It is difficult to ascertain if the low absolute CHO intake reported here and the apparent CHO periodization practices were a deliberate choice of the player or alternatively, an unconscious decision. All players had access to the same array of CHO foods and fluids during games and training, and they were not following any coach-led nutritional program, with the exception of receiving prior dietary education on increasing CHO portion sizes on the day before a game. Nonetheless, the CHO periodization practices reported here appear in accordance with the principle of “fuel for the work required” that suggests that athletes should adjust their daily CHO intake in accordance with the workload (Impey et al., 2018). When considered with our previous observations of professional rugby league (Morehen et al., 2016), rugby union (Bradley et al., 2015), and soccer players (Anderson et al., 2017), the present data contribute to the emerging evidence that team sport athletes habitually adjust both the total daily CHO intake and CHO intake during exercise in accordance with the upcoming workload. Nonetheless, even when accounting for potential underreporting of CHO, the low CHO intakes reported here (considered indicative of underfueling) suggest that the current cohort of AF players would benefit from specific education on the CHO requirements of training and GDs. This is especially relevant when considering the training loads completed on GD-4 and GD-2, where total distances >7 km were completed.

In summary, we simultaneously quantified for the first time the daily physical loading and habitual daily CHO intakes during two weekly in-season microcycles of elite-level AF players. When such data are considered in conjunction with the seasonal quantification of CHO intake during training and matches, our data demonstrate that AF players appear to practice elements of CHO periodization. Furthermore, although we acknowledge that the low absolute CHO intakes likely represent considerable underreporting in this population, the data also suggest that the current cohort of AF players underconsume CHO in relation to the physical demands of training and competition.

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  • Morehen, J.C., Bradley, W.J., Clarke, J., Twist, C., Hambly, C., Speakman, J.R., … Close, G.L. (2016). The assessment of total energy expenditure during a 14-day in-season period of professional Rugby league players using the doubly labelled water method. International Journal of Sport Nutrition and Exercise Metabolism, 26(5), 464472. PubMed ID: 27096279 doi:10.1123/ijsnem.2015-0335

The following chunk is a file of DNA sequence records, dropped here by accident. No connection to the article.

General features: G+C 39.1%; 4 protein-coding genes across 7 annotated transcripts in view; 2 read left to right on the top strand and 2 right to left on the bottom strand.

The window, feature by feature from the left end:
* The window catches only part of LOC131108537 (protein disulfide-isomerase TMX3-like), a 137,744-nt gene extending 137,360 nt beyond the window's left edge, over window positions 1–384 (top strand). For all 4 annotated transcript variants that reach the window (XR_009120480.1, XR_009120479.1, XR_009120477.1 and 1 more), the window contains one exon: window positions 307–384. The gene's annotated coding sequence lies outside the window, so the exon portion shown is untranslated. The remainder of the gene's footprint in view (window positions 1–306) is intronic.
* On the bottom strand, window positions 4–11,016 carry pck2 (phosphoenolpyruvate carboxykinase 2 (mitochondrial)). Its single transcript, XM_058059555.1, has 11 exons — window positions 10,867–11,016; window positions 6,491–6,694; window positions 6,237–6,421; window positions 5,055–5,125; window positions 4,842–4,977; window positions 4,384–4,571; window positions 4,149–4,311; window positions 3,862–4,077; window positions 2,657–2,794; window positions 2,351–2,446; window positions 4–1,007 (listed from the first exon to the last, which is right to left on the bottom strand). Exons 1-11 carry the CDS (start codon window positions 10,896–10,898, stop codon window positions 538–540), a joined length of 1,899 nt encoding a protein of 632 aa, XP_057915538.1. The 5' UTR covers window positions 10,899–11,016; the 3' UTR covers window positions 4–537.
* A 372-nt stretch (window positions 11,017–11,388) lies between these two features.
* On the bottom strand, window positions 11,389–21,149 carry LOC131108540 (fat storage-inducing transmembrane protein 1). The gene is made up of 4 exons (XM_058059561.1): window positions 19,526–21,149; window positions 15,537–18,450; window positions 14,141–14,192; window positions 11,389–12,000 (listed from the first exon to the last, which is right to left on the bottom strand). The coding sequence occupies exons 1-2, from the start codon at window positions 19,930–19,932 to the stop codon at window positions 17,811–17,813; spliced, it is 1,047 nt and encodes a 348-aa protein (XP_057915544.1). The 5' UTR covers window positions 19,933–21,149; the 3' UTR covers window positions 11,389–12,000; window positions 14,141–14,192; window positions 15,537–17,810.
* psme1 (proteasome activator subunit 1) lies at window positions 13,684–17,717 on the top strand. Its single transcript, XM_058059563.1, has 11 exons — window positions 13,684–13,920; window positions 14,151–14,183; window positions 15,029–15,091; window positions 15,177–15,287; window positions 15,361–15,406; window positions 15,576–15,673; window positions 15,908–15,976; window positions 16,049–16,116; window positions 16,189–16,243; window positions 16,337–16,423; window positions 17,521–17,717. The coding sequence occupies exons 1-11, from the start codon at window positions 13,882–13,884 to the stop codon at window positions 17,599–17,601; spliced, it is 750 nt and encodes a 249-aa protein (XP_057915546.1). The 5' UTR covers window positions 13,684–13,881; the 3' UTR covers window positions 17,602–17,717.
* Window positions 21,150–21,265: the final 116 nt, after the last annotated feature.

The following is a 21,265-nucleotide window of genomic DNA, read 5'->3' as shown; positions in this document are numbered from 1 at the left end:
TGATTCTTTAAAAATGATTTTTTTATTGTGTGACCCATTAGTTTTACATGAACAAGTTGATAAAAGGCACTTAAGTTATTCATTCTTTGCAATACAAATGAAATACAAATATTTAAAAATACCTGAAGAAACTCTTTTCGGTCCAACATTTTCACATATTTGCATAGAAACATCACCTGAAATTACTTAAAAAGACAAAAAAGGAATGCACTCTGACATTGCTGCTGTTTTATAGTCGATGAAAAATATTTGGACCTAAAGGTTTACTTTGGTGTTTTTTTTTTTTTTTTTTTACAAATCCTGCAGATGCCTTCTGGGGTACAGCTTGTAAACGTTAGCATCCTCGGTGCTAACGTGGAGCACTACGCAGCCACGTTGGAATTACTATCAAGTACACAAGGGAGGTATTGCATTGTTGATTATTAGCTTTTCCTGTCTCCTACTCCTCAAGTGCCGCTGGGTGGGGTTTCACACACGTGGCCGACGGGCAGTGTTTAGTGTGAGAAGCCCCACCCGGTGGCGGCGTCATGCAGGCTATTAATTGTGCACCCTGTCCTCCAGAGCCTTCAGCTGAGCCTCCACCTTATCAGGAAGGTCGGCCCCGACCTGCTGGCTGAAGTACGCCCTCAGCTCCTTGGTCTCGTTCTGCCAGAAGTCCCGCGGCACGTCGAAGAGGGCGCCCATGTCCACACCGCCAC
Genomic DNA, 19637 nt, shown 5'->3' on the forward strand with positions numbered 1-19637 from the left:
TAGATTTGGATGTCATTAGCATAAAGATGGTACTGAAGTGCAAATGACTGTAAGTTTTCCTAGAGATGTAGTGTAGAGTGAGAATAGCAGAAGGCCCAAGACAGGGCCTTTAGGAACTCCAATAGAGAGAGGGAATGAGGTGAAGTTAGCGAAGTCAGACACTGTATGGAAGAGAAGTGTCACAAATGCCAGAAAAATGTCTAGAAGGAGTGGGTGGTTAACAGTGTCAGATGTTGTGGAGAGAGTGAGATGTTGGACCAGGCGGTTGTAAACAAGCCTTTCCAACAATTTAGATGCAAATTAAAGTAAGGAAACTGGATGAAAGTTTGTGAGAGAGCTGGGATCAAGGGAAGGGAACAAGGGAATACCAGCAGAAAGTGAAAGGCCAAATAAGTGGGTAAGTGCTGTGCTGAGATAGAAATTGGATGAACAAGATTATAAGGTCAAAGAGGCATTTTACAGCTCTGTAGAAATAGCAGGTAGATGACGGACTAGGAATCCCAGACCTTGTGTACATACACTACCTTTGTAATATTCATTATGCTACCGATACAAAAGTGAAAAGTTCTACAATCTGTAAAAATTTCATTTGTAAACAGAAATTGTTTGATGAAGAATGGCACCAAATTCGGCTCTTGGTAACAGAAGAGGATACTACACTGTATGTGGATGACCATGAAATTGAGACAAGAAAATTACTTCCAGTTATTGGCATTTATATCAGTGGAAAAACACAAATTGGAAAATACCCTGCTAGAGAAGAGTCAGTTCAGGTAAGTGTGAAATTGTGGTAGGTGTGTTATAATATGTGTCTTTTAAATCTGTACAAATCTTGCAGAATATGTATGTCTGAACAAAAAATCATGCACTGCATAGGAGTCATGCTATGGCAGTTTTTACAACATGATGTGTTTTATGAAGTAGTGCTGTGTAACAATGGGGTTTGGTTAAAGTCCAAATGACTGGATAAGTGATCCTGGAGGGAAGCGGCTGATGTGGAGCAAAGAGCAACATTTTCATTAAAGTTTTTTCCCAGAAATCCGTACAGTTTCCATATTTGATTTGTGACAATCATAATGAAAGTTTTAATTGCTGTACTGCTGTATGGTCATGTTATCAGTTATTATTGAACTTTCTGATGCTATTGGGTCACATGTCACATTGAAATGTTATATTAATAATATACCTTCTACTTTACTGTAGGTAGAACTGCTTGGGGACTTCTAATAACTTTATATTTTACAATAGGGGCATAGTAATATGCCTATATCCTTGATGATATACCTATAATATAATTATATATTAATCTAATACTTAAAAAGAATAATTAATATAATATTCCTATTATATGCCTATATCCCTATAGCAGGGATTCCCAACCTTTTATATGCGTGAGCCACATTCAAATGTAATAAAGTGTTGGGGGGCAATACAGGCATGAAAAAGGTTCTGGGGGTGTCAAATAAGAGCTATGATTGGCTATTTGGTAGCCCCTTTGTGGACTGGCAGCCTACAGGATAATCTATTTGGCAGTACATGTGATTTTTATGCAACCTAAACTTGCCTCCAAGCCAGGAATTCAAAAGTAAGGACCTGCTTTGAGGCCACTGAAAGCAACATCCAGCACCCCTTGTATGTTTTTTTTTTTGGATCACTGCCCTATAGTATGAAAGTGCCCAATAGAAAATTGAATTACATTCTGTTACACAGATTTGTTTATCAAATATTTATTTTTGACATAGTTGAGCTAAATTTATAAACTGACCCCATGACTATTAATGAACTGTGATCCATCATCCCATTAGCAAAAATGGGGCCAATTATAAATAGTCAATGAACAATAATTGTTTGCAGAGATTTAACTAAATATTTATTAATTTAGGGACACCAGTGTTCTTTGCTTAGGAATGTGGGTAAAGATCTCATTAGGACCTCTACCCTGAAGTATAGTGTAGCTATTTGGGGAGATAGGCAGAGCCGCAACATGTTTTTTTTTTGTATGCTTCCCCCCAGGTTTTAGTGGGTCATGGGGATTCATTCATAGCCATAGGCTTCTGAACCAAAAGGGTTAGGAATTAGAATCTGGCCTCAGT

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  • Ritchie, D., Hopkins, W.G., Buchheit, M., Cordy, J., & Bartlett, J.D. (2016). Quantification of training and competition load across a season in an elite Australian football club. International Journal of Sports Physiology and Performance, 11(4), 474479. PubMed ID: 26355304 doi:10.1123/ijspp.2015-0294

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  • Routledge, H.E., Leckey, J.J., Lee, M.J., Garnham, A., Graham, S., Burgess, D., … Morton, J.P. (2019). Muscle glycogen utilisation during an Australian Rules Football Game. International Journal of Sports Physiology and Performance, 14, 122124.

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    • Export Citation
  • Thomas, D.T., Erdman, K.A., & Burke, L.M. (2016). Position of the academy of the nutrition and dietetics, dietitians of Canada, and the American College of Sports Medicine: Nutrition and Athletic Performance. Journal of the Academy of Nutrition and Dietetics, 116(3), 501528. PubMed ID: 26920240 doi:10.1016/j.jand.2015.12.006

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  • Varley, M.C., Gabbett, T., & Aughey, R.J. (2014). Activity profiles of professional soccer, rugby league and Australian football match play. Journal of Sports Science, 32(20), 18581866. doi:10.1080/02640414.2013.823227

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  • Wiseby, B., Montgomery, P.G., Pyne, D.B., & Rattray, B. (2010). Quantifying movement demands of AFL football using GPS tracking. Journal of Science and Medicine in Sport, 13(5), 531536.

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Routledge, Erskine, Close, and Morton are with the Research Institute for Sport and Exercise Sciences, Liverpool John Moores University, Liverpool, United Kingdom. Routledge, Graham, and Burgess are with Port Adelaide Football Club, Allan Scott Headquarters, Alberton, South Australia, Australia. Di Michele is with the Department of Biomedical and Neuromotor Sciences, University of Bologna, Bologna, Italy.

Morton (J.P.Morton@ljmu.ac.uk) is corresponding author.
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    —Reported CHO intake in the prematch meal expressed as (a) absolute and (b) relative intake during a weekly microcycle comprising a home and away AF fixture. CHO consumed from fluids and gels during training and game play when expressed as (c) total CHO, (d) g/hr, and (e) g/min. *Significant difference between games and training, p < .05. #Significant differences between gels and fluids, p < .05. CHO = carbohydrate; AF = Australian Football.

  • Anderson, L., Orme, P., Di Michelle, R., Close, G.L., Morgans, R., Drust, B., & Morton, J.P. (2016). Quantification of training load during one-, two- and three game week schedules in professional soccer players from the English Premier League: Implication for carbohydrate periodisation. Journal of Sports Science, 34(13), 12501259. doi:10.1080/02640414.2015.1106574

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  • Anderson, L., Orme, P., Naughton, R.J., Close, G.L., Milsom, J., Rydings, D., … Morton, J.P. (2017). Energy intake and expenditure of professional soccer players of the English Premier League: Evidence of a carbohydrate periodisation. International Journal of Sport Nutrition and Exercise Metabolism, 27(3), 228238.